Wednesday 4 September 2013

Review: Life's Little Ironies, Thomas Hardy (1894, revised 1927)

This collection of short stories is in some ways a marked contrast from the last I reviewed (by Dumas). Hardy’s tales are quiet, understated and unmistakably English – yet overall, perhaps, even more haunting. Here heads don’t roll but tragedies are just part of everyday life, shared with a sigh between strangers in a carrier’s cart. A woman falls in love with a man she will never meet, a son destroys his mother’s last chance of happiness, two brothers watch and do nothing as their drunken father drowns in front of them.

William Strang's 1893 portrait of Thomas Hardy
For general readers: This collection is Hardy in a nutshell – sensitive to place and people, and able to convey both with a wonderful brevity. I found it best to take Life’s Little Ironies in small doses and the volume is open to charges of gloominess. But there is humour here too, be this the farcical predicament of a cheat who has all three of his lovers hiding in his cart at once, or the darker humour suggested by the collection’s title. Hardy’s stories are memorable. They read like secular parables, with unclear morals – instantly familiar, but far from comfortable. There’s true realism here too. Hardy’s characters are like us, despite their deep affinity with a way of life which has all but passed away. They have sex, they fantasise over photographs, they get carried away dancing at parties and then they marry the wrong people and regret it.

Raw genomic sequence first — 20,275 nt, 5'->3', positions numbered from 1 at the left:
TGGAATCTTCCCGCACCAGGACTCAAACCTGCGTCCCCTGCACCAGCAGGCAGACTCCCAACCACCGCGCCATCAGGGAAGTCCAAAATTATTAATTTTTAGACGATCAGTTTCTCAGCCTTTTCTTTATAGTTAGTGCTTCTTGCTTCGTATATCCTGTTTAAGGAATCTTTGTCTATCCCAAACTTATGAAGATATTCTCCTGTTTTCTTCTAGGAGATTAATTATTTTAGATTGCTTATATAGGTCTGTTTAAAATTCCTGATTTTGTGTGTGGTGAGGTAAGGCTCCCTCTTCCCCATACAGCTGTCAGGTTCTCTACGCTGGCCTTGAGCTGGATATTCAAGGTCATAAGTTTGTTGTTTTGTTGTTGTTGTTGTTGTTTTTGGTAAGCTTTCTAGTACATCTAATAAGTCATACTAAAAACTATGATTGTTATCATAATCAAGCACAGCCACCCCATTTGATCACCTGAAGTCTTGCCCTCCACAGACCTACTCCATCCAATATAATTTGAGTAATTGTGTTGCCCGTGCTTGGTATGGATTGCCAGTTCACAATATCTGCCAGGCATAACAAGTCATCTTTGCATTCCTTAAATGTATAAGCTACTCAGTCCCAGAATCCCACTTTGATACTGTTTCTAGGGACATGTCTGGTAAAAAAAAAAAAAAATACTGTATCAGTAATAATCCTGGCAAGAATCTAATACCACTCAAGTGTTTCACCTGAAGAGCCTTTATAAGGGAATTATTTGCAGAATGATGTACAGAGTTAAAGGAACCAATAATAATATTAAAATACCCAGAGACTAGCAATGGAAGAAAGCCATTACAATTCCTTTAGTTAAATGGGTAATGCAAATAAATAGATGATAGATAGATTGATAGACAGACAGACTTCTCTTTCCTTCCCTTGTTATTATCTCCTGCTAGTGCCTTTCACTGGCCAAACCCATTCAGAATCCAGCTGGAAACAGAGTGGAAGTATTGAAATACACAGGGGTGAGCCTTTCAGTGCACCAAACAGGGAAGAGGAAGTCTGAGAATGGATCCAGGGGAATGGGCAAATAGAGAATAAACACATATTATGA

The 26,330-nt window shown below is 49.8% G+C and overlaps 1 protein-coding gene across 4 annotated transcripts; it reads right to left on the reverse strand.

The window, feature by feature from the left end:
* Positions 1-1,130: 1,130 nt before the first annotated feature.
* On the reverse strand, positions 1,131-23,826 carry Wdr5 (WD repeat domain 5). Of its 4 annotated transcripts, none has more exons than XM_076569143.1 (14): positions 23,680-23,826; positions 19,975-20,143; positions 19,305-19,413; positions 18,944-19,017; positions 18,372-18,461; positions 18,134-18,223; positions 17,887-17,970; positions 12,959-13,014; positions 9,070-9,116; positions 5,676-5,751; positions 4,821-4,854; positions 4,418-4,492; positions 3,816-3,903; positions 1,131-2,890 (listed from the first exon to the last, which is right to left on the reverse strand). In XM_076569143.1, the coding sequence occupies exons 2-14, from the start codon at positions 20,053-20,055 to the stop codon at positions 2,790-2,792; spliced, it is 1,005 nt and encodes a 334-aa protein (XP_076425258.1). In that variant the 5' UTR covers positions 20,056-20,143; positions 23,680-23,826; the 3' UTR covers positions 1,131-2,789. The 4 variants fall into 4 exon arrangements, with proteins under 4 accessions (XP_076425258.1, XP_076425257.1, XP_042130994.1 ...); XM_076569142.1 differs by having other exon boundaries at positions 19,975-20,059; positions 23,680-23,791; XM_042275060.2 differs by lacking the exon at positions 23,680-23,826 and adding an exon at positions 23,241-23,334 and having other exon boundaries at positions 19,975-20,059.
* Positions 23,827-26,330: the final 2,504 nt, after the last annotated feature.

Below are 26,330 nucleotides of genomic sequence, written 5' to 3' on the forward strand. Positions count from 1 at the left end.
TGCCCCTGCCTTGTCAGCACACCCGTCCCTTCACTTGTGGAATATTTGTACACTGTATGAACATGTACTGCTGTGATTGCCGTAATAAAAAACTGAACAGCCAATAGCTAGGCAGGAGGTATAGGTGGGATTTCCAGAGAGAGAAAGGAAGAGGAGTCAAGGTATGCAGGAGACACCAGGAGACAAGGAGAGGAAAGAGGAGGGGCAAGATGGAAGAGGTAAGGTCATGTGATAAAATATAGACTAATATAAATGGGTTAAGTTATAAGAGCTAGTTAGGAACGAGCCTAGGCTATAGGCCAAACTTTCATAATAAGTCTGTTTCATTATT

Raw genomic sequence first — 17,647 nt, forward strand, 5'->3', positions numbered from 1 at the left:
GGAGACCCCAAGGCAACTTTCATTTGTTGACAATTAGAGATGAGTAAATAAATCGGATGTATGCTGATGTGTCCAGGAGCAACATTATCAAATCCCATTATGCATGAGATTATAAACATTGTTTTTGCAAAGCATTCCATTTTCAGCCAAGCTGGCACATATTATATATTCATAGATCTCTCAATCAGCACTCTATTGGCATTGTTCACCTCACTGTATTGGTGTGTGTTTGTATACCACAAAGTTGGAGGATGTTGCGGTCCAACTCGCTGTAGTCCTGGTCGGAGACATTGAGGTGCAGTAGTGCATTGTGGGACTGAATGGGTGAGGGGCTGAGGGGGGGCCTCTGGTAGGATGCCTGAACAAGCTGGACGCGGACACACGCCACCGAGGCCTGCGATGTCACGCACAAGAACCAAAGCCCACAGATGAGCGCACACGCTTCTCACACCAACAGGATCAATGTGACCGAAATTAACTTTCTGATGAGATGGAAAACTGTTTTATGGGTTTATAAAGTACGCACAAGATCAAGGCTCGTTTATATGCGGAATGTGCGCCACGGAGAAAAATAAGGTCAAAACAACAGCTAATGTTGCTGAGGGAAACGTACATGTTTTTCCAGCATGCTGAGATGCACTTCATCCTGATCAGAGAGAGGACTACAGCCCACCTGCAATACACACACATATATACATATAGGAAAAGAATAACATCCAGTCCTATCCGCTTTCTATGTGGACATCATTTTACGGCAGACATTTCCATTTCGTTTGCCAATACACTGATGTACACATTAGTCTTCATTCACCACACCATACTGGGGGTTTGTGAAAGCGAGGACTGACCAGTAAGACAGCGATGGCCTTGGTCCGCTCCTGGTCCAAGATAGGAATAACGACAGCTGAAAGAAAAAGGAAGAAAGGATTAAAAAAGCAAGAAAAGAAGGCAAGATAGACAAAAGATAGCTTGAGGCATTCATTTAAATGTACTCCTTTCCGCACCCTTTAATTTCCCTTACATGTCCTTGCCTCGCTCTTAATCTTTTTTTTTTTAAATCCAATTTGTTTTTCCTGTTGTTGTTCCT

For students: I’d recommend this volume to students of creative writing as much as those working on nineteenth-century literature. Hardy brims with material which makes good stories – you have the feeling he’d be great at workshop exercises – and he uses a range of narrative techniques in the volume, including a framing device similar to that of Dickens’s use of Mrs Lirriper. For those working on canonical Hardy, ‘An Imaginative Woman’ (1893) is probably the best individual story to read for comparison with heroines such as Sue Bridehead (in Jude the Obscure (1895)) and Eustacia Vye (in The Return of the Native (1878)). The heroine of this story also recalls Henrik Ibsen’s Nora (from A Doll’s House (1879)) and Hedda Gabler (1890). Meanwhile both this and other stories in the volume touch on Hardy's interest in heredity and cousinship discussed in an earlier blog post.

Which lesser known work of nineteenth-century should I review next? Let me know below or on Twitter (@SVictorianist) and don't forget to LIKE the Secret Victorianist on Facebook.

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